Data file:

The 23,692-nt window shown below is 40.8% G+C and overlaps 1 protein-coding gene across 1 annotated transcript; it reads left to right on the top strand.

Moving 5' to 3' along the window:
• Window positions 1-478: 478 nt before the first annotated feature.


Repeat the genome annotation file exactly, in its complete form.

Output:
The 23,692-nt window shown below is 40.8% G+C and overlaps 1 protein-coding gene across 1 annotated transcript; it reads left to right on the top strand.

Moving 5' to 3' along the window:
• Window positions 1-478: 478 nt before the first annotated feature.